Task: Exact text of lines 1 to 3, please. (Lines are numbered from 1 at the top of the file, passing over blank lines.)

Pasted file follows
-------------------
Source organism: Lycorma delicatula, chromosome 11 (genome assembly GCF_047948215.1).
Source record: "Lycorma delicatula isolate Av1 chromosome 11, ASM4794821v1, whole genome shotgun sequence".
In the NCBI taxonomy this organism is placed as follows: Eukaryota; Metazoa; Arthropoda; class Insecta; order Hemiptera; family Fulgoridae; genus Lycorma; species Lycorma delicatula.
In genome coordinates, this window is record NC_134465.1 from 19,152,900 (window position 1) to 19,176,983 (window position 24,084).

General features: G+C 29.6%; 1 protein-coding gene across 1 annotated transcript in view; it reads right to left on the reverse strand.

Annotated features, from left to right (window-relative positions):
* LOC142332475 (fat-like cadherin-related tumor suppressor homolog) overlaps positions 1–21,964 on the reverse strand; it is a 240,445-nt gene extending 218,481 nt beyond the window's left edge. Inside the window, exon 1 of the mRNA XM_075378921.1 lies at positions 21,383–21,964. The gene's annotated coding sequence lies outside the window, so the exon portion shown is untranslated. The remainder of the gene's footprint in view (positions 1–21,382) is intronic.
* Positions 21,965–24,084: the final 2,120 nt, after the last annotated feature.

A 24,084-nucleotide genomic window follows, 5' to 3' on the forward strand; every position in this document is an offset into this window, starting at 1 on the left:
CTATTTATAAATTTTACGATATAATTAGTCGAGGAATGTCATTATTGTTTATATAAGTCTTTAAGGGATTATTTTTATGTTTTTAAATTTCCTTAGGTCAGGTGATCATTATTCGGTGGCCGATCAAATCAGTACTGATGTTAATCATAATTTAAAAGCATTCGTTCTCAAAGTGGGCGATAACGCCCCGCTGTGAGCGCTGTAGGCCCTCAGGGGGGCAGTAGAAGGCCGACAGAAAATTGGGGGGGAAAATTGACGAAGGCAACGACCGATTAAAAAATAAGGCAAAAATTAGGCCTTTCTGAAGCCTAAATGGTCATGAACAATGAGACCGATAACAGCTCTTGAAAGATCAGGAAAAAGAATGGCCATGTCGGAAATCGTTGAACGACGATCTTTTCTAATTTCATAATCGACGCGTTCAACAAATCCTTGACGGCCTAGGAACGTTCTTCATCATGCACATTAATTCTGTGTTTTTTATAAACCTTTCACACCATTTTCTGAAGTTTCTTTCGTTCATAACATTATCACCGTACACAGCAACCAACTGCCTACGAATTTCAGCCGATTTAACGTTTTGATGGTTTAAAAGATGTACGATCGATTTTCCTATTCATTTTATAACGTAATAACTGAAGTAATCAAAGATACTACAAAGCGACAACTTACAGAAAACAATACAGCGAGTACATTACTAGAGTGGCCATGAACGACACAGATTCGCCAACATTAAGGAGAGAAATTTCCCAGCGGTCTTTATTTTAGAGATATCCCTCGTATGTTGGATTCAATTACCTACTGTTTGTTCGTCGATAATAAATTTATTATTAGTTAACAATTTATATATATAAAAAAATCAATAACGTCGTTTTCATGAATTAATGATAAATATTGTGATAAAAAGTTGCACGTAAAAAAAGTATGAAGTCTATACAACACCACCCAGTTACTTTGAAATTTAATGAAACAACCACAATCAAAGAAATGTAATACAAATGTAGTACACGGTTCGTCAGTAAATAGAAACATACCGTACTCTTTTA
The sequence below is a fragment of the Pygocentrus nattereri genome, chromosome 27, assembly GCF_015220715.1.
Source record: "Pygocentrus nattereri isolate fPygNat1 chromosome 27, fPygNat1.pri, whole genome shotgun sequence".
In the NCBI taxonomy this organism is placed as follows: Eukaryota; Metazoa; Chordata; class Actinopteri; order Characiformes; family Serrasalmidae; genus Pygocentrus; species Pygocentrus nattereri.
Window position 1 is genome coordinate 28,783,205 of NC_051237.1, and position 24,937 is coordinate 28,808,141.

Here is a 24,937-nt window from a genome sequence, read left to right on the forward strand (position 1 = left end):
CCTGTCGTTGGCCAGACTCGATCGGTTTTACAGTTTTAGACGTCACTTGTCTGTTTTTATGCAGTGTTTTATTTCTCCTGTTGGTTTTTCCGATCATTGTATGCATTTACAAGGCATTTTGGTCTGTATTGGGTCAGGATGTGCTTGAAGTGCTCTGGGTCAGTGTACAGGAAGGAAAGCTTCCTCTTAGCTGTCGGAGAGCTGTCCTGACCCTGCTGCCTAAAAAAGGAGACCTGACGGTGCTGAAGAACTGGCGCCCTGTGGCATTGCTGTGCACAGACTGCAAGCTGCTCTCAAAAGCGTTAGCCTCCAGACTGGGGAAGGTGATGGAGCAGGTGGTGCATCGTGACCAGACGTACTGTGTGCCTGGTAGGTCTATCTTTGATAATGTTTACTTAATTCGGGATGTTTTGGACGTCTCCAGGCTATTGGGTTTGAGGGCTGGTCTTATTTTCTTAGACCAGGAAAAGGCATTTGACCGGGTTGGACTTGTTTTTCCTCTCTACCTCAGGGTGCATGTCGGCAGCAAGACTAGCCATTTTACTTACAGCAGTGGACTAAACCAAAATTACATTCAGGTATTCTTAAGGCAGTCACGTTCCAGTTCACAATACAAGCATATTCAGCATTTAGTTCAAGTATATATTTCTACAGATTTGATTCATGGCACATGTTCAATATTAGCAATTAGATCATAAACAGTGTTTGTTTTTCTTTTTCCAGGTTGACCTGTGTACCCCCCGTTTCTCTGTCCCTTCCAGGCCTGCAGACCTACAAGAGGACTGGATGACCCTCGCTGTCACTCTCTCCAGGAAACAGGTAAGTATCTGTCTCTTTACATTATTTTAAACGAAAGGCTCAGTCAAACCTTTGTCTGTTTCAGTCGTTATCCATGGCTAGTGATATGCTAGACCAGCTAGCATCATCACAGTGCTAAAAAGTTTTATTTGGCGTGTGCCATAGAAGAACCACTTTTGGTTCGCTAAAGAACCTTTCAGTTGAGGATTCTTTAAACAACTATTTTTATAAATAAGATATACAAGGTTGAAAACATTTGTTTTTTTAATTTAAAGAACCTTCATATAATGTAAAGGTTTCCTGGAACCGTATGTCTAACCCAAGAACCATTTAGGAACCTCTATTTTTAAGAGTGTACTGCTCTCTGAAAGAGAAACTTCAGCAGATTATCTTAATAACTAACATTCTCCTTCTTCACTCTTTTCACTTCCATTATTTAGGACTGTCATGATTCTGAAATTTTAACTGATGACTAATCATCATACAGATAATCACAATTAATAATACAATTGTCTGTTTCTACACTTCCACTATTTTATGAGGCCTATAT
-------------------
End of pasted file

Source organism: Lycorma delicatula, chromosome 11 (genome assembly GCF_047948215.1).
Source record: "Lycorma delicatula isolate Av1 chromosome 11, ASM4794821v1, whole genome shotgun sequence".
In the NCBI taxonomy this organism is placed as follows: Eukaryota; Metazoa; Arthropoda; class Insecta; order Hemiptera; family Fulgoridae; genus Lycorma; species Lycorma delicatula.